Egypt's military rulers said on Wednesday that the country's first presidential elections since the ouster of longtime President Hosni Mubarak will be held by November at the latest.
The Supreme Council of the Armed Forces said that presidential elections will take place one or two months after September's parliamentary contests.
The news came on the sidelines of the announcement of a new 62-article interim constitution to replace the one suspended after the fall of Mubarak's regime on Feb. 11 in a popular uprising.
Among its articles, the interim constitutions orders the new president to appoint a vice president within 60 days of the election, in contrast to Mubarak's nearly three decade rule almost entirely without one until its last days.
Another article stipulates the creation of a committee of 100 legal experts, academics, politicians and professionals to be selected by the newly elected parliament to draft a new constitution, which would then be approved by a referendum.
Despite demands by many of the youth groups behind the 18-day uprising, the new parliament will keep a 50 percent quota of seats allocated to "farmers and workers," a holdover from the country's socialist past.
The interim constitution keeps many other the elements of the old regime disputed by reformists, including Article 2, which makes Islam the state religion and Islamic law the main source of legislation.
Article 4, however, bans political parties based on religious grounds.
Egypt's politics have been transformed since Mubarak's ouster but the prospect of elections may put remnants of his ruling party and an established Islamist group in the driving seat for now.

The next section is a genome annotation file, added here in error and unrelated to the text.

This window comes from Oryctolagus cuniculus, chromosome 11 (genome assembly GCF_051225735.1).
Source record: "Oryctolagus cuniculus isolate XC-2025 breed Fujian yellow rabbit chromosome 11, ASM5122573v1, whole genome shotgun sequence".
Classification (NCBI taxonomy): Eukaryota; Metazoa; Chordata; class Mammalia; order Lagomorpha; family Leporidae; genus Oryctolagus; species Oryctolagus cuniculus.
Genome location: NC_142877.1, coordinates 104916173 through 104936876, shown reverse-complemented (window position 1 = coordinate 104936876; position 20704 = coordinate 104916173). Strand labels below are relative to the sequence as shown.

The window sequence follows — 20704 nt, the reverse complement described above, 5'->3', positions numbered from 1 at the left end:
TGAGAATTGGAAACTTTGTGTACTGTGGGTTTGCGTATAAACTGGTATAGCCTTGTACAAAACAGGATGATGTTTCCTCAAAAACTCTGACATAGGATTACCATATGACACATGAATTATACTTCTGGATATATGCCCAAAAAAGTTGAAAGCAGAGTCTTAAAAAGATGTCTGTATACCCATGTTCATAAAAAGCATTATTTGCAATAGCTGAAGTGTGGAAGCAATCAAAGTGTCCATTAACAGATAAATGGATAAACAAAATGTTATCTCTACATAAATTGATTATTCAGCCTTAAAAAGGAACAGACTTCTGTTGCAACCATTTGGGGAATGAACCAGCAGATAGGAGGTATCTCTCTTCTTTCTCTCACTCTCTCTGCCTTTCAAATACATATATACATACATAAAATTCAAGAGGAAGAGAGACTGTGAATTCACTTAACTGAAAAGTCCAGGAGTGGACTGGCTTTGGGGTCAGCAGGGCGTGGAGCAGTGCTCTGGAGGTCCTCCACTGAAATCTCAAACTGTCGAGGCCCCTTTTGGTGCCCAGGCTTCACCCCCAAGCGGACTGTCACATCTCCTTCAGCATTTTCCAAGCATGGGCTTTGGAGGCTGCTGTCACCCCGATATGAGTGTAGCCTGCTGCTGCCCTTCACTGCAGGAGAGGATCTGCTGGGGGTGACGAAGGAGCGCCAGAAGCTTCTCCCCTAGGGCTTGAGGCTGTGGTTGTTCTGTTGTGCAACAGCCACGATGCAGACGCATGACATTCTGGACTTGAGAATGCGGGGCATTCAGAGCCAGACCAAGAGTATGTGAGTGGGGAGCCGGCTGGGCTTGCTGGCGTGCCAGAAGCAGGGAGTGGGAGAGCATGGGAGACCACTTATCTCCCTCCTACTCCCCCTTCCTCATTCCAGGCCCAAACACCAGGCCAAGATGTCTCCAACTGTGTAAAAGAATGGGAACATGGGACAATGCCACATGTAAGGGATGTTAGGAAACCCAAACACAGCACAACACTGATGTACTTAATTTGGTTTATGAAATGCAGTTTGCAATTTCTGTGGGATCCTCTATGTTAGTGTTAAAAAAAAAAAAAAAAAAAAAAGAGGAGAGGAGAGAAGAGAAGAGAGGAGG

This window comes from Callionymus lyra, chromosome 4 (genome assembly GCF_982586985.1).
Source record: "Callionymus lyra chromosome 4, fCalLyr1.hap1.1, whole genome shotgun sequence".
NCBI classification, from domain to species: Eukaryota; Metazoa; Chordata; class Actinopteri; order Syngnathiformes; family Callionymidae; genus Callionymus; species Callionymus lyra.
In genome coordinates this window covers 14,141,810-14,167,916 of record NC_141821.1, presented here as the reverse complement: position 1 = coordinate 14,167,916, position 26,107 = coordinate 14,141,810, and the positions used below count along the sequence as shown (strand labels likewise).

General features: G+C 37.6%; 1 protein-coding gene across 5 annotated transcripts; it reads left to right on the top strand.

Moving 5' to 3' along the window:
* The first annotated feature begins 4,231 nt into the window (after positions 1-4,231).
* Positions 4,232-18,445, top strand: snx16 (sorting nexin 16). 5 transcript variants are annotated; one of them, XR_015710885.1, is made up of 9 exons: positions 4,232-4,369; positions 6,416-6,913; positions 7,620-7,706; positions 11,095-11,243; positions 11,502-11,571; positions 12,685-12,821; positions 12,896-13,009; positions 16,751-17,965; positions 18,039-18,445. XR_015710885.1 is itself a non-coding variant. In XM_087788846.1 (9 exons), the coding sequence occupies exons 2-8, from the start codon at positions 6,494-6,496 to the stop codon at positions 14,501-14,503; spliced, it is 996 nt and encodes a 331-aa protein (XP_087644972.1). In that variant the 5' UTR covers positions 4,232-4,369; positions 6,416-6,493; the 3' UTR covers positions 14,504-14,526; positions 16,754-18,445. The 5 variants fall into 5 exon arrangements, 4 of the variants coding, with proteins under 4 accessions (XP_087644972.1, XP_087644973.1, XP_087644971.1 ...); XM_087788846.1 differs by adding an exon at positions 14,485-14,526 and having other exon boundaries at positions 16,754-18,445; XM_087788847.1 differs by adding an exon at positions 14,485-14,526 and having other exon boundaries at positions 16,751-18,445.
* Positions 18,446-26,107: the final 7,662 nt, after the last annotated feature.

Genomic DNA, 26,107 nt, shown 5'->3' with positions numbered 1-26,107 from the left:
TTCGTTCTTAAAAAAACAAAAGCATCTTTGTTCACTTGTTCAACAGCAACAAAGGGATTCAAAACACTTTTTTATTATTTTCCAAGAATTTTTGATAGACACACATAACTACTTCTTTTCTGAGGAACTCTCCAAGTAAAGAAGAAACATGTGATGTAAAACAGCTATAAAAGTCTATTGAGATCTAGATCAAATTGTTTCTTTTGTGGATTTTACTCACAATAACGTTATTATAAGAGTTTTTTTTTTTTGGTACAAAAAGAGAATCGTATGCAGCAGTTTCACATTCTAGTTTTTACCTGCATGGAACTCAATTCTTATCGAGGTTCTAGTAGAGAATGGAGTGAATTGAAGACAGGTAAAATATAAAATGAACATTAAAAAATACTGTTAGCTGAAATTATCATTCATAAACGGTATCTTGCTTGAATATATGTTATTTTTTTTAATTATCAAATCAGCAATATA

Torn between the desire for stability and a full purge of the system which could extend turmoil that has cost the economy billions of dollars, many Egyptians have opted for the former.
That was what a referendum held on March 19 suggested when 77 percent of the voters backed constitutional amendments drawn up by a committee appointed by Egypt's ruling military council.
More radical reformers, including youth groups who led the uprising that erupted on Jan. 25, wanted a 'No' vote and an entirely new constitution. For them, the revolution is still incomplete.
But the mere fact Egyptians took part in a vote in which the result was not a foregone conclusion before polling stations opened is testimony to Egypt's transformation from the 30 years of Mubarak's rigged voting, police repression and corruption.
"There is no doubt there have been major developments like changes in the constitution, a new law for political parties, freedom of expression has been granted but still more needs to be done," said political scientist Mustapha al-Sayyid.
"The outcome of the revolution will appear after elections. We will see if the people behind the revolution succeeded in reaching power to do what they want, or if it is remnants of the former regime, or if Islamists take power," said Sayyid.
Youth groups and other protest movements which had drawn millions of Egyptians onto the streets, often using the Web and social media to mobilize, now have little time before the September parliamentary election to turn themselves into more formal political parties.
The Muslim Brotherhood, with a broad base despite decades of repression under Mubarak, is best placed to capitalize. Remnants of Mubarak's old party network of notables in rural areas, local council officers and business executives are also well placed.
Seeking to assuage fears, the Brotherhood has said it will not seek a parliament majority this time or run for president.
"So far, the revolution is definitely incomplete. It has only accomplished 10 percent of its demands," Sayyid Abu El Ela from the January 25 Youth Revolutionaries told Reuters.